This is my first visit to Atlanta, GA. It’s actually my second visit to the old south. In my first year at Stern College, Y.U. for Women, 1967, I spent Yom Kippur with a close friend’s family in Danville, VA. The Orthodox Jewish community at the time had been dwindling to the point that on an ordinary Shabbat, young men from other cities would volunteer to spend it there to make a minyan. There were enough locals on Yom Kippur. I’m pretty sure that was the first time I had eaten homemade challah. In New York or even Connecticut you could buy it in a bakery.
Now, when I’ve shopped in N.Y. or even Phoenix, the salespeople in their spiel ask where I’m from when I decline their offers to join their stores “frequent shopper clubs.” I say I live abroad, and they ask what country and I answer Israel and usually get sincere seeming replies, including a yearning to visit. I haven’t gotten that here. But I have ridden on Jimmy Carter Blvd or Street. I guess it’s Jimmy Carter country.
I’ll be spending Shabbat with the Orthodox Jewish community here and from the looks of it, I’ll be having fun. So far we’ve eaten out in two kosher restaurants and we haven’t sampled them all. There seems to be lots of kosher food available and in those areas I saw lots of frum people wandering about, sort of like Kew Garden Hills, N.Y.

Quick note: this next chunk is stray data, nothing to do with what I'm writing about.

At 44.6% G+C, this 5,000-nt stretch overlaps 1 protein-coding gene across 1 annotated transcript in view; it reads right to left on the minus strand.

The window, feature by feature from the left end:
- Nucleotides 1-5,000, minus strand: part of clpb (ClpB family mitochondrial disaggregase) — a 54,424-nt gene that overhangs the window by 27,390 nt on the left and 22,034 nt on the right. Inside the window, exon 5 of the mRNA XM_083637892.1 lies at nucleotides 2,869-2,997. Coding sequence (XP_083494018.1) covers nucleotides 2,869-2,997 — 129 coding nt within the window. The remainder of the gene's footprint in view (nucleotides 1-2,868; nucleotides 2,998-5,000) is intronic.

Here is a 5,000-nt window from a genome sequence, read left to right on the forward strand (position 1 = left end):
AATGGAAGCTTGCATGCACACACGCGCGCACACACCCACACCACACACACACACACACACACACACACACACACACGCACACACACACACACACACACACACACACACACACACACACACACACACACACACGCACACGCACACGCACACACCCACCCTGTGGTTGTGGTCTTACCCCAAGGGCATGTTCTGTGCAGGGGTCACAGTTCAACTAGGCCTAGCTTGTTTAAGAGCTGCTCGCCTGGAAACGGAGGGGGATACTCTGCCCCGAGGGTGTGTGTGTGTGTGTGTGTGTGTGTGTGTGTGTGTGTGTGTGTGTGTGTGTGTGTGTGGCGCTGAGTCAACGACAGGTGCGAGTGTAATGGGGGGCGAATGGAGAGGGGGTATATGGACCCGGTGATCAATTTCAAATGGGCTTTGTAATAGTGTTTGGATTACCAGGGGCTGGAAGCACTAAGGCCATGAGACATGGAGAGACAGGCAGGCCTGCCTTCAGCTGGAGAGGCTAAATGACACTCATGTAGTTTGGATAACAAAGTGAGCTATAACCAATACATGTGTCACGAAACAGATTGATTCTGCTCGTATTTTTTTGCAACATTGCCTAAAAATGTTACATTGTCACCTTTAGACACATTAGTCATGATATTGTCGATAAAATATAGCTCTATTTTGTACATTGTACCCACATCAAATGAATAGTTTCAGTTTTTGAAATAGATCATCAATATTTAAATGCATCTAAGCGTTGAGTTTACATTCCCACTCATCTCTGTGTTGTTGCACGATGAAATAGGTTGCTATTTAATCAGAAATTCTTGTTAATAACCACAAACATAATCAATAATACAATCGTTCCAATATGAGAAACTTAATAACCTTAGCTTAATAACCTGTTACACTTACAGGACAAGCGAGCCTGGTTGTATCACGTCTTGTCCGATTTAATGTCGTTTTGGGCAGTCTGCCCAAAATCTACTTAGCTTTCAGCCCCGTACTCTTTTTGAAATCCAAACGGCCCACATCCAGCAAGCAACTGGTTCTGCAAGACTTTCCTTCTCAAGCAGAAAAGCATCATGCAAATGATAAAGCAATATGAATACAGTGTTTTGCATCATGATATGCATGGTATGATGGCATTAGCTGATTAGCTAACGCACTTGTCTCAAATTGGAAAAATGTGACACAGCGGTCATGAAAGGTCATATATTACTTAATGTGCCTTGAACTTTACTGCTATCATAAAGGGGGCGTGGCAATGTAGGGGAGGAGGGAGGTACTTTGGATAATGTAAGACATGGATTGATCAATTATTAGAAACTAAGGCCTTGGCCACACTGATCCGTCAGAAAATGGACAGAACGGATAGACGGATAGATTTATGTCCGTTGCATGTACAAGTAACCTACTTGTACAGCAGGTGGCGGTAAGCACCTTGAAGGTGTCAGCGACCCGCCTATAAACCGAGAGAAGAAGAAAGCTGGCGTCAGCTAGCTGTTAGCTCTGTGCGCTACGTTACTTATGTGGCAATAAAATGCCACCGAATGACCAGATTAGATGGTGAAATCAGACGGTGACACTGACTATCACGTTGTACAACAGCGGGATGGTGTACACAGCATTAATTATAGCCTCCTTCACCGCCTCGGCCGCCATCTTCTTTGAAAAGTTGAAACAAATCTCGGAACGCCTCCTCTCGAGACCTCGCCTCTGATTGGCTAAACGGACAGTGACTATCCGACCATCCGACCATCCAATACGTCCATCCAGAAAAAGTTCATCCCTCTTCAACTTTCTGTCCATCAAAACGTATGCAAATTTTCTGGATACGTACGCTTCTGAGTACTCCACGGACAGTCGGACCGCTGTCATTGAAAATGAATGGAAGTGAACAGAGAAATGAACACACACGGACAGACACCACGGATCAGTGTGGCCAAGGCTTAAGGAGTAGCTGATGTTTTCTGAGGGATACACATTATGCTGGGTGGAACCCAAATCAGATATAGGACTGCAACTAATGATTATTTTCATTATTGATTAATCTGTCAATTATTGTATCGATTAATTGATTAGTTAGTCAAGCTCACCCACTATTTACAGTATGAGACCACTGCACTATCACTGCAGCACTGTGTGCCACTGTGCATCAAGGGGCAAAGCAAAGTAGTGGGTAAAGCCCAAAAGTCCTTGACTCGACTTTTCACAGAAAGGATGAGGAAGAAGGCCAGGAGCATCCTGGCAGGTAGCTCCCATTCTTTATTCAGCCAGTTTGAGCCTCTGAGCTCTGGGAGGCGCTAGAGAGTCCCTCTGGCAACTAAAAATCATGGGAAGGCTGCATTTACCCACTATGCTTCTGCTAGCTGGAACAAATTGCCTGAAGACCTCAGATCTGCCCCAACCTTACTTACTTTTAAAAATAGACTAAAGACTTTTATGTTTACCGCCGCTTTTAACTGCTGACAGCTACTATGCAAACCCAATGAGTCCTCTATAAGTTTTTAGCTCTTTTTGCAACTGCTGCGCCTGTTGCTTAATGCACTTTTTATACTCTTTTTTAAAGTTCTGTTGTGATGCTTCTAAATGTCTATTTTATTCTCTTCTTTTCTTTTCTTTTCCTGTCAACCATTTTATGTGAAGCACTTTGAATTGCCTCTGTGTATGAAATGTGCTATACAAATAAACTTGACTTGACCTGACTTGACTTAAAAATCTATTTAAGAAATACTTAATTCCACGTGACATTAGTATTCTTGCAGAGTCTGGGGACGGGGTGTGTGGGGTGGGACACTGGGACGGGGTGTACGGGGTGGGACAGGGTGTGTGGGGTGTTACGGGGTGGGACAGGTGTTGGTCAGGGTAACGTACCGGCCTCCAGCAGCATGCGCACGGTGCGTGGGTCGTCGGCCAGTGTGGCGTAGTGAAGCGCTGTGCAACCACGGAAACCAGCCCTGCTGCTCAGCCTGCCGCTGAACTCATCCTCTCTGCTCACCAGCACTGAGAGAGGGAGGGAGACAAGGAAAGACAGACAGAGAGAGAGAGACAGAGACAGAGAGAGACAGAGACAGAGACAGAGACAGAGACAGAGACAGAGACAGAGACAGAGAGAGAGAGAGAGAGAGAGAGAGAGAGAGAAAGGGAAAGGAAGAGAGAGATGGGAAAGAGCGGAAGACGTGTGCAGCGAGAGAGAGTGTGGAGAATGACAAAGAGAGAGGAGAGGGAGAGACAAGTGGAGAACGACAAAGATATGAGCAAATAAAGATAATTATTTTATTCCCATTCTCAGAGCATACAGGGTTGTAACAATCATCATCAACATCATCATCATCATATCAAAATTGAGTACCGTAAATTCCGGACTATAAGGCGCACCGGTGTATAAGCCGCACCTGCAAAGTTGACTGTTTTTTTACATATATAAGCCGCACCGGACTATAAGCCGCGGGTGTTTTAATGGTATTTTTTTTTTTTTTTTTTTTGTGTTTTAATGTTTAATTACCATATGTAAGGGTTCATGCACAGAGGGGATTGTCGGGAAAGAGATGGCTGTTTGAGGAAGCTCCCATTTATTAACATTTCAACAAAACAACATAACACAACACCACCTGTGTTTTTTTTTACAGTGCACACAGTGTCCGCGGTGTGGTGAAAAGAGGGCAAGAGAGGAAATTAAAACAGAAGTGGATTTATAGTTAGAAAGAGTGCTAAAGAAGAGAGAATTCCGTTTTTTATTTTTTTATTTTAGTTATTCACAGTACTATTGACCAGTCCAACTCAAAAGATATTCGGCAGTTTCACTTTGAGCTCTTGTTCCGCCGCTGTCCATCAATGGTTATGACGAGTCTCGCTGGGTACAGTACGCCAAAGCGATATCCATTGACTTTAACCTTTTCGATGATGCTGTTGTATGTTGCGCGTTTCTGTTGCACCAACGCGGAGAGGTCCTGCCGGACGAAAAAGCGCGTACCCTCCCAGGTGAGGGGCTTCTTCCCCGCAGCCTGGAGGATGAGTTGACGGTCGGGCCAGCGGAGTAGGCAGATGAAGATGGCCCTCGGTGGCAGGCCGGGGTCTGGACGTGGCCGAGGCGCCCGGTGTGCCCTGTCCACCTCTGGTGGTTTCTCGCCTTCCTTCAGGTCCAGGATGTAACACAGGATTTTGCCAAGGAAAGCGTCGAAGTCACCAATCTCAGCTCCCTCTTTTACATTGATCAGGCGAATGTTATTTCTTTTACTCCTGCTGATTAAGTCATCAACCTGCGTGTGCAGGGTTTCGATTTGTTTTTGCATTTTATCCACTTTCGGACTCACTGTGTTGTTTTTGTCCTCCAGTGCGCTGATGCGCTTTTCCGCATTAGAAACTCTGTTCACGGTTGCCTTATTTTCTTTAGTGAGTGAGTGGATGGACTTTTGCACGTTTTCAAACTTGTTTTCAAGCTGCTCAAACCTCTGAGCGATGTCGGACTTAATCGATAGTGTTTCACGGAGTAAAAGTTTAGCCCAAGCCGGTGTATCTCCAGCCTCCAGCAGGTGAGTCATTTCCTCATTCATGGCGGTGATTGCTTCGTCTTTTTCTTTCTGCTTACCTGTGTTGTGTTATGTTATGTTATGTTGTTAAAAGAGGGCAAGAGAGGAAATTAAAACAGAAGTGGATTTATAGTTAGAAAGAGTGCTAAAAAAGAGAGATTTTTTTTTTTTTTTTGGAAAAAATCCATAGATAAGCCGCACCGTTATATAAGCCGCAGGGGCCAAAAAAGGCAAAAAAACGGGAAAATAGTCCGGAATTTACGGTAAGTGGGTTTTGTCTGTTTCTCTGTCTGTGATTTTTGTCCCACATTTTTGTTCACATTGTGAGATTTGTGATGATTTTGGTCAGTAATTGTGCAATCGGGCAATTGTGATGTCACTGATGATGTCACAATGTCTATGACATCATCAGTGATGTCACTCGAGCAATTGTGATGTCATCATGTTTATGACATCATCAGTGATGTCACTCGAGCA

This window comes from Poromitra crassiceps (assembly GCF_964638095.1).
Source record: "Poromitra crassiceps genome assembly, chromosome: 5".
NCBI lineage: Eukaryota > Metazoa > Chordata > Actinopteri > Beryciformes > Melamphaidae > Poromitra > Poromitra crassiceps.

Please don’t ask me about what’s happening in Israel. I haven’t a clue. It doesn’t seem to be very newsworthy here.
Lots of Israelis live in this fantasy world thinking that the United States of America, politicians and ordinary citizens are very concerned with Israel. Sorry, but it’s not true. Here and there there are pockets of caring people and some of them wouldn’t mind if we were pushed into the sea, G-d forbid. Most Americans care more about who’s going to win the Super Bowl. That’s the truth. Very few Americans care about the security and continued existence of Israel. They are more concerned about finding the closest Sears Outlet for the best deal on a new washing machine.
So Israeli citizens, we must do what’s best for us and not pay and not pay attention to the U.S.A. That’s the only way we’ll get respect and be left alone.
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About the Author: Batya Medad blogs at Shiloh Musings.The author's opinion does not necessarily reflect the opinion of The Jewish Press.
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